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Post Info TOPIC: Precambrian Impact


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Precambrian Impact

Precambrian Impact:
The first convincing evidence of a massive meteorite impact that occurred during the Precambrian period, 2.63 billion years ago, has been found in northwestern Australia's Pilbara region.  

Dr Birger Rasmussen of the University of Western Australia and Associate Professor Christian Koeberl of the University of Vienna report their discovery in the latest issue of the journal Geology.
spacer.gif Pilbara cratons


have long suspected that certain features of the Jeerinan Formation in the area known as the Pilbara Craton were signs Of a large meteor impact.  
However, until now, the only evidence for this had been small splatters of melted rock called spherules, between 3.4 and 2.6 billion years old; the area had lacked the indisputable hallmarks of a Meteorite impact: high iridium levels and shocked quartz.
own iridium is locked away in the planet's core but meteorites are full of the metal and thus a spike in iridium levels is used to detect debris from meteorite impacts.  
Quartz crystals in rocks display a particular texture known as shocked quartz, which can only be formed by the impact of a bomb or a meteorite.
new2.gif Until now,
spacer.gif Pilbara cratons

Close up

such evidence had not been found in the Pilbara rocks. However, a new search discovered shocked quartz in layers of the rock also containing melt spherules (with ages of ca 3.4 to 2.6 billion years old), high iridium levels and other siderrophile elements in the spherule layer indicate that they contain as much as 2-3 wt% of a chondritic meteorite component.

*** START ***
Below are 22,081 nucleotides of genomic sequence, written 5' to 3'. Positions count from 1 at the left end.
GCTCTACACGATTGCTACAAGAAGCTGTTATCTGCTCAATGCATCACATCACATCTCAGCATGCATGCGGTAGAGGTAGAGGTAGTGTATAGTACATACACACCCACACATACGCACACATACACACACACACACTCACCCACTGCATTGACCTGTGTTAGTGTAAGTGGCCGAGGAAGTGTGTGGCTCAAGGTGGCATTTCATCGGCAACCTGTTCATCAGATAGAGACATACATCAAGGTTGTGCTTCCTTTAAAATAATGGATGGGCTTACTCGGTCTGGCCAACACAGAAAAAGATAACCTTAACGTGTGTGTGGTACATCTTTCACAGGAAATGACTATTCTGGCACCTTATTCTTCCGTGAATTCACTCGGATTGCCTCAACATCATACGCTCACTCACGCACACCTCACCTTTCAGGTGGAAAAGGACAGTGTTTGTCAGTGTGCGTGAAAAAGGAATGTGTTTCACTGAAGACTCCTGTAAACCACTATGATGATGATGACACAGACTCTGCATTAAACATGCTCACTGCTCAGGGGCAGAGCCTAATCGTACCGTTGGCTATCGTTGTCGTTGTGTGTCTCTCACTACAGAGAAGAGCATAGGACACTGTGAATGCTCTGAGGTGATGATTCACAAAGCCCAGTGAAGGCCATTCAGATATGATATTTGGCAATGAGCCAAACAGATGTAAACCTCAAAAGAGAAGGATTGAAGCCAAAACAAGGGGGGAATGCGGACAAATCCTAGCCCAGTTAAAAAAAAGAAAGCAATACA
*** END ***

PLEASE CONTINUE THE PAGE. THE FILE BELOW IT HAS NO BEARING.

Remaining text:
This provides "compelling evidence" for an extraterrestrial impact, which was likely to be on land.  Geologists have however, not found the crater the meteorite must have left, nor have they found any pieces of the meteorite
. But fallout from the collision lies in layers of the Kaapvaal craton in South Africa and the Pilbara craton in Western Australia, providing a rare glimpse into Earths early meteorite history
But where's the crater? While this was among the largest yet documented impacts in The Precambrian rock record, no one knows exactly where the crater is.
By studying comparative rocks in South Africa, it is shown that the meteorite would have caused a blanket of material to be thrown out across 32,000 square kilometres covering South Africa and Australia, which were joined at the time, is among the largest yet documented in the Precambrian rock record.
This research as "another notch on the record of confirmed impacts that have happened to Earth. It's a nice piece of detective work."
The only life forms present at the time of the impact were single-celled photosynthetic algae. However, not enough palaeontological evidence exists to know what effect the meteorite impact would have had on these.   But the impact was not "as big a deal" as the meteorite that hit at the end of the Cretaceous period that has been implicated in the extinction of the dinosaurs
The Kaapvaal
spacer.gif Pilbara cratons


and Pilbara cratons contain Earths oldest well-preserved sedimentary and volcanic rocks . They "rest on greatly thickened sections of crust and lithosphere, which have prevented their later subduction, rifting and other major tectonism" .
The Pilbara Craton

in Western Australia has a domainal architecture, which has been interpreted to reflect a history of accretion. The Tabba Tabba Shear Zone is the major division between the East and West Pilbara blocks: this is based on significant differences in the tectono-thermal histories of the bordering terranes.

New laser ablation U-Pb zircon geochronological data, coupled with trace element data for the same core parts of the sampled mineral grains indicate a range of magmatic crystallisation ages for representative igneous rocks emplaced before, during or after shearing.